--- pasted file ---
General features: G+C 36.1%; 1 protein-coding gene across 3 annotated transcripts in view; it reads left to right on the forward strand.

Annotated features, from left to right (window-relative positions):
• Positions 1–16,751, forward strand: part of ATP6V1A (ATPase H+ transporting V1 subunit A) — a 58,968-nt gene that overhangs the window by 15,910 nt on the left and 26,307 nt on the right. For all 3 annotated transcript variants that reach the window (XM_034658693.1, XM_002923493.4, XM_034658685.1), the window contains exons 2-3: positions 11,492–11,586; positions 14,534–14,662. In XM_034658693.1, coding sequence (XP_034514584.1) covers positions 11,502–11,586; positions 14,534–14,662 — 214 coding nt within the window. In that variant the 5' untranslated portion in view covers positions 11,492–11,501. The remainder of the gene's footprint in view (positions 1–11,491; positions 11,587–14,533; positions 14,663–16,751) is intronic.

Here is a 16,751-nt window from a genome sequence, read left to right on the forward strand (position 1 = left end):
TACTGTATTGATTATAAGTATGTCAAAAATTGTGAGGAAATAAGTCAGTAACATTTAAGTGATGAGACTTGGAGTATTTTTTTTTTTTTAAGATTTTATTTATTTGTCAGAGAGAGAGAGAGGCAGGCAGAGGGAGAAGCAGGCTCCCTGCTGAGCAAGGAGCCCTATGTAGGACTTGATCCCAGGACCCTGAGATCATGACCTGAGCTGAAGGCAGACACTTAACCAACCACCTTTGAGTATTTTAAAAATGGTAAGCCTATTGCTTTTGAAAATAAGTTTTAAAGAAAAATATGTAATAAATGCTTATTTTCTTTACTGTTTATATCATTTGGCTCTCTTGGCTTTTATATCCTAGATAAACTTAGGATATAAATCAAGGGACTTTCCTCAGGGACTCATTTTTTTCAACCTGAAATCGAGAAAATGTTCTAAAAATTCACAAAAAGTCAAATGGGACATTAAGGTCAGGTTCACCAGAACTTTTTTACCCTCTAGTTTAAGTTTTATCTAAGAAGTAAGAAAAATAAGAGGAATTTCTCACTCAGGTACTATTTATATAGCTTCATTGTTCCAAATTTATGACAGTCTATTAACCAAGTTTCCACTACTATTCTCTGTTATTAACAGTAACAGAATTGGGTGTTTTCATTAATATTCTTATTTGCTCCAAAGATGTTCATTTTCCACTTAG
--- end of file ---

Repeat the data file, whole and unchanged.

General features: G+C 36.1%; 1 protein-coding gene across 3 annotated transcripts in view; it reads left to right on the forward strand.

Annotated features, from left to right (window-relative positions):
• Positions 1–16,751, forward strand: part of ATP6V1A (ATPase H+ transporting V1 subunit A) — a 58,968-nt gene that overhangs the window by 15,910 nt on the left and 26,307 nt on the right. For all 3 annotated transcript variants that reach the window (XM_034658693.1, XM_002923493.4, XM_034658685.1), the window contains exons 2-3: positions 11,492–11,586; positions 14,534–14,662. In XM_034658693.1, coding sequence (XP_034514584.1) covers positions 11,502–11,586; positions 14,534–14,662 — 214 coding nt within the window. In that variant the 5' untranslated portion in view covers positions 11,492–11,501. The remainder of the gene's footprint in view (positions 1–11,491; positions 11,587–14,533; positions 14,663–16,751) is intronic.

Here is a 16,751-nt window from a genome sequence, read left to right on the forward strand (position 1 = left end):
TACTGTATTGATTATAAGTATGTCAAAAATTGTGAGGAAATAAGTCAGTAACATTTAAGTGATGAGACTTGGAGTATTTTTTTTTTTTTAAGATTTTATTTATTTGTCAGAGAGAGAGAGAGGCAGGCAGAGGGAGAAGCAGGCTCCCTGCTGAGCAAGGAGCCCTATGTAGGACTTGATCCCAGGACCCTGAGATCATGACCTGAGCTGAAGGCAGACACTTAACCAACCACCTTTGAGTATTTTAAAAATGGTAAGCCTATTGCTTTTGAAAATAAGTTTTAAAGAAAAATATGTAATAAATGCTTATTTTCTTTACTGTTTATATCATTTGGCTCTCTTGGCTTTTATATCCTAGATAAACTTAGGATATAAATCAAGGGACTTTCCTCAGGGACTCATTTTTTTCAACCTGAAATCGAGAAAATGTTCTAAAAATTCACAAAAAGTCAAATGGGACATTAAGGTCAGGTTCACCAGAACTTTTTTACCCTCTAGTTTAAGTTTTATCTAAGAAGTAAGAAAAATAAGAGGAATTTCTCACTCAGGTACTATTTATATAGCTTCATTGTTCCAAATTTATGACAGTCTATTAACCAAGTTTCCACTACTATTCTCTGTTATTAACAGTAACAGAATTGGGTGTTTTCATTAATATTCTTATTTGCTCCAAAGATGTTCATTTTCCACTTAG